schools in order to take advantage of that increased autonomy. Andy: Wow, so what does that actually include? The right to, for example not have a collective
bargaining agreement, to hire differently, to longer school day? Juliet: It depends a lot on the state law. And I’m not an expert on Oregon state law,
but I think, yes, the collective bargaining thing is probably a big piece of it. Curriculum design, school hours, the school
calendar. I know in Oregon, one of the charter schools
has really built an entire curriculum around the natural resources that they have in their
community. It’s very STEM focused, because they’re at
a very bio-diverse area, it happens to be. And so they have been able to build a curriculum
around that that maybe they wouldn’t have been able to do if they’d been accountable
to the same sort of stringent requirements that district schools have to follow. Andy: Okay, so pulling back just chartering
generally, you know, New Orleans virtually all public school kids are now in charter
schools. In Washington D.C., it’s about 50 percent,
so it’s really expanding and it continues to expand in a bunch of cities. What you’re saying is there has been a break
in rural areas, and actually that break is legitimate, it makes sense. But maybe the break has been pressed a little
too hard. There could be reasons why more communities
need to expand or consider this. So at the very beginning, you talked about
maybe philanthropy could do things differently, maybe state policy could do things differently. What would you recommend to do this prudently,
as opposed to go too far too fast? Juliet: Yeah, I mean so I think one, eliminating
these prohibitions in state law is really important. In order for there to be rural charter schools,
you actually have to allow rural charter schools at the highest level. But I think that that also that requires on
the flip side investing in the capacity of authorizers and oversight agencies to effectively
determine when a rural charter school makes sense. Andy: What’s an authorizer? Juliet: The entities that are vested by the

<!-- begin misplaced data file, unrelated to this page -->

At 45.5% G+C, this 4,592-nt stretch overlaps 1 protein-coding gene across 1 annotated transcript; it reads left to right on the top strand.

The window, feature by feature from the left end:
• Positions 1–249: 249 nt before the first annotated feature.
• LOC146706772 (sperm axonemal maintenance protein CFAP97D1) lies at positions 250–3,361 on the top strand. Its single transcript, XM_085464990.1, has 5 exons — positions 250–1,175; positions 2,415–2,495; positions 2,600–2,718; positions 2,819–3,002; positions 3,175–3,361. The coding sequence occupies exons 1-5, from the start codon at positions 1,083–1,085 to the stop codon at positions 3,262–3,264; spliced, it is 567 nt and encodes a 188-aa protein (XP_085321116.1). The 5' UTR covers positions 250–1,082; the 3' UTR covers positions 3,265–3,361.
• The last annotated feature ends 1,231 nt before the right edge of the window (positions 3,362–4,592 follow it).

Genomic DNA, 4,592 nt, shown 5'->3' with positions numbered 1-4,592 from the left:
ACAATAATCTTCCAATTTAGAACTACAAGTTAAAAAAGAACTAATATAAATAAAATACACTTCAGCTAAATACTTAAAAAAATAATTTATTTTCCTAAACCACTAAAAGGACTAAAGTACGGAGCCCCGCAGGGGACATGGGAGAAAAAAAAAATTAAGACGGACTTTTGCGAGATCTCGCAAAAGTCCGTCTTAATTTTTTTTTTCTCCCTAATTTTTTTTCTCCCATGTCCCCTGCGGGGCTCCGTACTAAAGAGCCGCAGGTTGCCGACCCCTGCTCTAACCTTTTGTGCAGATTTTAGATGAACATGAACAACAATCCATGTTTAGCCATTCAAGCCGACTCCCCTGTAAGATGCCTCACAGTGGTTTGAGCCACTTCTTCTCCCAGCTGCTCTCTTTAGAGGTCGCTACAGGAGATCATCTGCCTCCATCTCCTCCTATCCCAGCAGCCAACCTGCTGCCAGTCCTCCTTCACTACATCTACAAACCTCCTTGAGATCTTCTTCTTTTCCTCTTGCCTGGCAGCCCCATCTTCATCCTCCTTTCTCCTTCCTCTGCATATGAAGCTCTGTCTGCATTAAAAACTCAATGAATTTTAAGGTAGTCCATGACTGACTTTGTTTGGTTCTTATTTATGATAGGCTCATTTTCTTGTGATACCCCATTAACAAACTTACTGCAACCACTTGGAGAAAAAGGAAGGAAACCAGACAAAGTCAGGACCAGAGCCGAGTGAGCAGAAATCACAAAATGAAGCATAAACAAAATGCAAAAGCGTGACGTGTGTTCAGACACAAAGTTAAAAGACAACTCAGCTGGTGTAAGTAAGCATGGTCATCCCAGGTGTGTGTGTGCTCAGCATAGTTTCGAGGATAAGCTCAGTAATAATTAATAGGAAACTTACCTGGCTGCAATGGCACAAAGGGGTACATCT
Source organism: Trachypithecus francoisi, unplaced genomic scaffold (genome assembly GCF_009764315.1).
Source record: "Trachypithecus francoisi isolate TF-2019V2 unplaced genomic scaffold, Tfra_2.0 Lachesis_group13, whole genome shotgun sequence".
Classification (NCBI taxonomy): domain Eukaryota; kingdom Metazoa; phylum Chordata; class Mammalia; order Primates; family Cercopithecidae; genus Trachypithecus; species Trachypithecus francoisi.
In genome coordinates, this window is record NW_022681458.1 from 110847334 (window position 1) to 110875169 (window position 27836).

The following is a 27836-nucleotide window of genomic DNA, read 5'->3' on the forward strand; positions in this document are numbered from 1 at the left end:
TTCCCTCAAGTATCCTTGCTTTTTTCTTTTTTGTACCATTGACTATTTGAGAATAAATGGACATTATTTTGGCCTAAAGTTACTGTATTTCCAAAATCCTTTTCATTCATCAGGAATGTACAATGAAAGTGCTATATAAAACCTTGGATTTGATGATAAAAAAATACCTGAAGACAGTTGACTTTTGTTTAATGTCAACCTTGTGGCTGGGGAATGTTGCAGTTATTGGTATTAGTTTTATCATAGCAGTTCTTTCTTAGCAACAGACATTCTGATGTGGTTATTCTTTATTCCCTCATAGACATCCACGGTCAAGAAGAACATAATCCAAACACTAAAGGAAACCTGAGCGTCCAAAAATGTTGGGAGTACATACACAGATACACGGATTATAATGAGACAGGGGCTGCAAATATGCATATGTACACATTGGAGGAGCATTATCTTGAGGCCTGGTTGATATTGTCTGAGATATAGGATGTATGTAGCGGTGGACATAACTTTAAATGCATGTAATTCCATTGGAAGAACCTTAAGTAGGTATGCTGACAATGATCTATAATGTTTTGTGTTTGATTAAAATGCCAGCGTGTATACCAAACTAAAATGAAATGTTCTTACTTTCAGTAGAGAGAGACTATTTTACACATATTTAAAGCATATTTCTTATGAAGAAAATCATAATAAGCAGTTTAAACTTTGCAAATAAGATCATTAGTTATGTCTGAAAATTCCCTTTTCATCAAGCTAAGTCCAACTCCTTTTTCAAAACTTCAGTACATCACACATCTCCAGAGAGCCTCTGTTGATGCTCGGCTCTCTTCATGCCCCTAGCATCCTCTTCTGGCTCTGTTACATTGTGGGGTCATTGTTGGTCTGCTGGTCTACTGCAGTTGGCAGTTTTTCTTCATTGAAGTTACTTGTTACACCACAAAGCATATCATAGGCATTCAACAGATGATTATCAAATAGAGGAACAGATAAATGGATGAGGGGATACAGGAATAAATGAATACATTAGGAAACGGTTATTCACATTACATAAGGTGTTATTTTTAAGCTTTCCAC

charter school law with the power to give an organization a 501c3, the power to operate
a charter school. Andy: Okay, so if I and my friends wanted
to school, we have to go to you, the authorizer, you give us permission to start the school
and then you keep track of what we’re doing to make sure we’re actually doing good things
for kids. Juliet: Exactly. And so authorizers here in D.C. is probably
one of the best in the country. The Public Charter School Board, right? And they have amazing processes to evaluate
the viability of a charter school down to the human capital, to the community engagement
efforts that they’re going through, the financial viability of the school. All of these things and all of that will look
different for a rural charter school. Andy: In what ways, what should they need
to do differently? Juliet: So if you take the challenge of economies
of scale in rural communities, right? The financial viability of a rural charter
school is going to be very different than the financial viability of an urban charter
school. I don’t know the specifics because I’m not
a financial expert, but you can imagine that like you’re going to need a longer leash of
finances to be able to start the school, get a facility, and then the economies of scale
are going to require you to have maybe more of a reserve or maybe less of a reserve. I don’t know, but it seems like it’s reasonable
to think it would be different. Andy: That’s right. Because if you’re in New York City and you
potentially have access to 1.1 million kids, that’s one thing. But if you are in a small rural community
and your breakeven point is you need at least 250 kids to keep up and running and you have
to worry every year can you get up to 250, you’re going need some financial flexibility
presumably. Juliet: Yeah, exactly. Andy: Okay, so what about philanthropy? What should donors know when it comes to rural
charter schools? Juliet: Yeah, I mean I think that it’s important
for them to understand where rural charter schools have been successful and understand
the conditions for that success so they can look for it. And to the extent that they can prioritize
that in their grant making if they feel like that that’s something that they want to do,
to complement the urban strategy with a more rural strategy. Just understand what the conditions are for
success and then put the money where those conditions are met. Andy: That’s great. Well, thanks so much for coming in to talk
about this really interesting subject. Juliet: Yeah, thanks for having me. Andy: Hi everyone. That’s the end of our discussion with Juliet
Squire. Thanks so much for watching. As always, let us know what other topics you’d
like AEI scholars to cover here on Viewpoint and to learn more about rural education or
charter schools, check the links in the description below.

1 thought on “Charter schools: Challenges & advantages in rural America — interview with Juliet Squire | VIEWPOINT”

  1. I don't understand the point of this topic. All the issues mentioned with a rural charter school are the same as a public school. Almost anything economically in rural areas is difficult